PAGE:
We were also the first to host a student-run entrepreneurship conference. And the first to vote for a class on social impact, one of the three pillars of focus for Wharton. We followed that up with yet another first – a student-run social impact conference in San Francisco. We hope to have future cohorts take these on and continue the tradition. We were also the first batch to see the Wharton Entrepreneurship Program take off well and grow wings, with our classmates like Daniel, Amilcar, Vijay, Manoj, Vinay and Tim leading the charge. And of course, we’re proud to have in our class our one and only Kaufman Fellow, Victor! We hope to have the Wharton brand firmly established in the West Coast as an engine for innovation and entrepreneurship as well, and not just finance.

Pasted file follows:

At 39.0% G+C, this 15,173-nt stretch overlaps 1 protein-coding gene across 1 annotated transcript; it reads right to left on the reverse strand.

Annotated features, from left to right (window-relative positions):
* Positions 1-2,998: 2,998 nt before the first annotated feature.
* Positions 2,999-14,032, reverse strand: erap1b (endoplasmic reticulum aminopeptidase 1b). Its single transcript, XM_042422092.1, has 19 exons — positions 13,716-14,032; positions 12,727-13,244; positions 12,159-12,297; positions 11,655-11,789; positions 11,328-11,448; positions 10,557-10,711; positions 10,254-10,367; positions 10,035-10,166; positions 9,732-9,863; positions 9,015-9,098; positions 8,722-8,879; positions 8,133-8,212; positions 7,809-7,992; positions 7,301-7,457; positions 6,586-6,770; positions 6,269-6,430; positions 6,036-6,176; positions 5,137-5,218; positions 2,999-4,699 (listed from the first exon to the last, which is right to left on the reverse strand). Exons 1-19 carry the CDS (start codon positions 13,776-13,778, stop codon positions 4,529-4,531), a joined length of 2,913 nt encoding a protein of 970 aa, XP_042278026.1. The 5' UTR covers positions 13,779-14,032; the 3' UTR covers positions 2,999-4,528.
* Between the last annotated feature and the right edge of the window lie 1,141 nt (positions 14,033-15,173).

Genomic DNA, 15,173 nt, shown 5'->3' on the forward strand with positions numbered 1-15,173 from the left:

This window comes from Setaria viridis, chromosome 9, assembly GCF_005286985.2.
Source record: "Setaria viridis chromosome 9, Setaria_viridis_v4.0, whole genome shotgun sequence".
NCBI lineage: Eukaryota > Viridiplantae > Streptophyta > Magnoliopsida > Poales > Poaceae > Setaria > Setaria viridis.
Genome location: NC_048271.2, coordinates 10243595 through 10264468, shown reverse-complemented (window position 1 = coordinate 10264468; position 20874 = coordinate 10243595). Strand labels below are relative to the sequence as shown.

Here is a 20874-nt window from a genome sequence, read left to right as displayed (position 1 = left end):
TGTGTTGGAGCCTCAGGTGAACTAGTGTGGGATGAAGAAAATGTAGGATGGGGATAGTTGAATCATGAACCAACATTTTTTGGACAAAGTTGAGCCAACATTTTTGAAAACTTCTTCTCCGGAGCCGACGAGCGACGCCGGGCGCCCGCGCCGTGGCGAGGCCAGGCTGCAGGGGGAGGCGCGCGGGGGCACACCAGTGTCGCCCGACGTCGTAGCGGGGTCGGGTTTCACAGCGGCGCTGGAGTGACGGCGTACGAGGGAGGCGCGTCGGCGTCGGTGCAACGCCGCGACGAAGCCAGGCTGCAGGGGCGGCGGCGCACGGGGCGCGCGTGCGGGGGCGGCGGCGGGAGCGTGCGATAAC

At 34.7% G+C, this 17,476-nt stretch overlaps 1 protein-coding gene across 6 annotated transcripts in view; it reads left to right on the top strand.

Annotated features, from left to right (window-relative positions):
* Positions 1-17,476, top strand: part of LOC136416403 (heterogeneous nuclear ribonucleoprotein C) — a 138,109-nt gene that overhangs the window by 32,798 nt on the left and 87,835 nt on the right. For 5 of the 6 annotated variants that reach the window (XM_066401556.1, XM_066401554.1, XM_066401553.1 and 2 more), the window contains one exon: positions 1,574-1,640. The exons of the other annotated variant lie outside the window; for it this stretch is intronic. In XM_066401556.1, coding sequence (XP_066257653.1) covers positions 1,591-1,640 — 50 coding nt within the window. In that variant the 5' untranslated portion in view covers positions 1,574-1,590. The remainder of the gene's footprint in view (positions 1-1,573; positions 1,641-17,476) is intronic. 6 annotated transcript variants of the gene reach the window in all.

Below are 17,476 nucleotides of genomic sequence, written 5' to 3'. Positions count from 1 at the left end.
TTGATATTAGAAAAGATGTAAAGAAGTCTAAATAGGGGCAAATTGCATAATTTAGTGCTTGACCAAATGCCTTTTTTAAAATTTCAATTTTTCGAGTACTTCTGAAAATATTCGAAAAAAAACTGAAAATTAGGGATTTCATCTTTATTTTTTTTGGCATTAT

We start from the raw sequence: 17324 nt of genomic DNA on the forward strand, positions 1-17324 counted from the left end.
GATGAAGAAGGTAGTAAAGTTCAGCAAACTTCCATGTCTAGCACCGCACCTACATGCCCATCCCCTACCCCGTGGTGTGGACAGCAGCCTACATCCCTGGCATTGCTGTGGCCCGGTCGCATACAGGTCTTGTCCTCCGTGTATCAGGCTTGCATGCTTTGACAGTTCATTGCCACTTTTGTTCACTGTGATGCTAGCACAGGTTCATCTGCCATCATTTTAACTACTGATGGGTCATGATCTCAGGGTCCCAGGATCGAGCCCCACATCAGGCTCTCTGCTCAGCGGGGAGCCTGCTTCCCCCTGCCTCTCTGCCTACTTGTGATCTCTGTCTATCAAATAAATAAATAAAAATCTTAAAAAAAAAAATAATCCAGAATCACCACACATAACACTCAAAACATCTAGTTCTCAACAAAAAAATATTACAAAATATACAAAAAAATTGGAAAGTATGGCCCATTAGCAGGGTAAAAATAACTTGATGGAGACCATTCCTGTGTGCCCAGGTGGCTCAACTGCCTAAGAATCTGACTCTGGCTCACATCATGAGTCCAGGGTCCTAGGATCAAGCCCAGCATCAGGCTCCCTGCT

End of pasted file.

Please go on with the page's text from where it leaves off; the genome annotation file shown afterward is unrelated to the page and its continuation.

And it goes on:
Today, as we sit here, battle-weary but wearing the smiles of victory on our faces, we should congratulate ourselves that we did not pick the path of least resistance. We lived by the motto – “pain is temporary, glory eternal”. What we have accomplished along with our families in the past two years is something that we will look back upon for years to come with amazement and disbelief.

Knowledge is a strange beast. Once you know something, it is hard to unknow it. Armed with our newly acquired skills, as we head out of this room to go change the world, it would be good for us to remember, as Albert Schweitzer said, that “Success is not the key to happiness. Happiness is the key to success.” I hope we are all able to find happiness in what we do, or find something to do that makes us happy. At the same time, let us also learn to distinguish between happiness and meaning. Happiness comes from having our needs, wants and desires met. Meaning, however, comes from giving, from making the world at large a better place for everyone. So here’s wishing us all wonderful, happy, meaningful lives ahead!